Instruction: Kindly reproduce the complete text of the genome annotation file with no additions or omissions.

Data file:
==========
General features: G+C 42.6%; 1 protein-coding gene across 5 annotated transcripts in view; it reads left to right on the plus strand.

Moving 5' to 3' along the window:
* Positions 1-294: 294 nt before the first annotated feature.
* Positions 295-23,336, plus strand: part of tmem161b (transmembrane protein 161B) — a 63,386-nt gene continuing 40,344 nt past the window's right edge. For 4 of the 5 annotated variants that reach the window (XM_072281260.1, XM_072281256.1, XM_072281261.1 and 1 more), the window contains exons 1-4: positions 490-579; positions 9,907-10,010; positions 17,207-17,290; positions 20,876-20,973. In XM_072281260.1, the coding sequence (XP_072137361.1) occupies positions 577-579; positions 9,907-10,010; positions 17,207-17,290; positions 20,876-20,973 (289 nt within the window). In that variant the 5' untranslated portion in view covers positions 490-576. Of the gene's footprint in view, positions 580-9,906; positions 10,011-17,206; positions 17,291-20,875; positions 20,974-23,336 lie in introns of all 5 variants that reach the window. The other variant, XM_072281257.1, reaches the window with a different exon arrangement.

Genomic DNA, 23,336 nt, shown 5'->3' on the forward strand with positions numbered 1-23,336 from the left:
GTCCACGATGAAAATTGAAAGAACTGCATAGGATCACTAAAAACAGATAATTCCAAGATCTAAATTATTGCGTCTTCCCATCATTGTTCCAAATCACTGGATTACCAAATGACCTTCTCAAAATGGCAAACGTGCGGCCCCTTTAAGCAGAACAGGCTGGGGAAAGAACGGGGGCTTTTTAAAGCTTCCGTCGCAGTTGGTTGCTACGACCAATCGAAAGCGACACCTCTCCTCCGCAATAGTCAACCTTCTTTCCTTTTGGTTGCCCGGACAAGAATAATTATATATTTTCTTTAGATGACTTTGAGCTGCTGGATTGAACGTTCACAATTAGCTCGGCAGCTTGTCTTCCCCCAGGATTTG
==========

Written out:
General features: G+C 42.6%; 1 protein-coding gene across 5 annotated transcripts in view; it reads left to right on the plus strand.

Moving 5' to 3' along the window:
* Positions 1-294: 294 nt before the first annotated feature.
* Positions 295-23,336, plus strand: part of tmem161b (transmembrane protein 161B) — a 63,386-nt gene continuing 40,344 nt past the window's right edge. For 4 of the 5 annotated variants that reach the window (XM_072281260.1, XM_072281256.1, XM_072281261.1 and 1 more), the window contains exons 1-4: positions 490-579; positions 9,907-10,010; positions 17,207-17,290; positions 20,876-20,973. In XM_072281260.1, the coding sequence (XP_072137361.1) occupies positions 577-579; positions 9,907-10,010; positions 17,207-17,290; positions 20,876-20,973 (289 nt within the window). In that variant the 5' untranslated portion in view covers positions 490-576. Of the gene's footprint in view, positions 580-9,906; positions 10,011-17,206; positions 17,291-20,875; positions 20,974-23,336 lie in introns of all 5 variants that reach the window. The other variant, XM_072281257.1, reaches the window with a different exon arrangement.

Genomic DNA, 23,336 nt, shown 5'->3' on the forward strand with positions numbered 1-23,336 from the left:
GTCCACGATGAAAATTGAAAGAACTGCATAGGATCACTAAAAACAGATAATTCCAAGATCTAAATTATTGCGTCTTCCCATCATTGTTCCAAATCACTGGATTACCAAATGACCTTCTCAAAATGGCAAACGTGCGGCCCCTTTAAGCAGAACAGGCTGGGGAAAGAACGGGGGCTTTTTAAAGCTTCCGTCGCAGTTGGTTGCTACGACCAATCGAAAGCGACACCTCTCCTCCGCAATAGTCAACCTTCTTTCCTTTTGGTTGCCCGGACAAGAATAATTATATATTTTCTTTAGATGACTTTGAGCTGCTGGATTGAACGTTCACAATTAGCTCGGCAGCTTGTCTTCCCCCAGGATTTG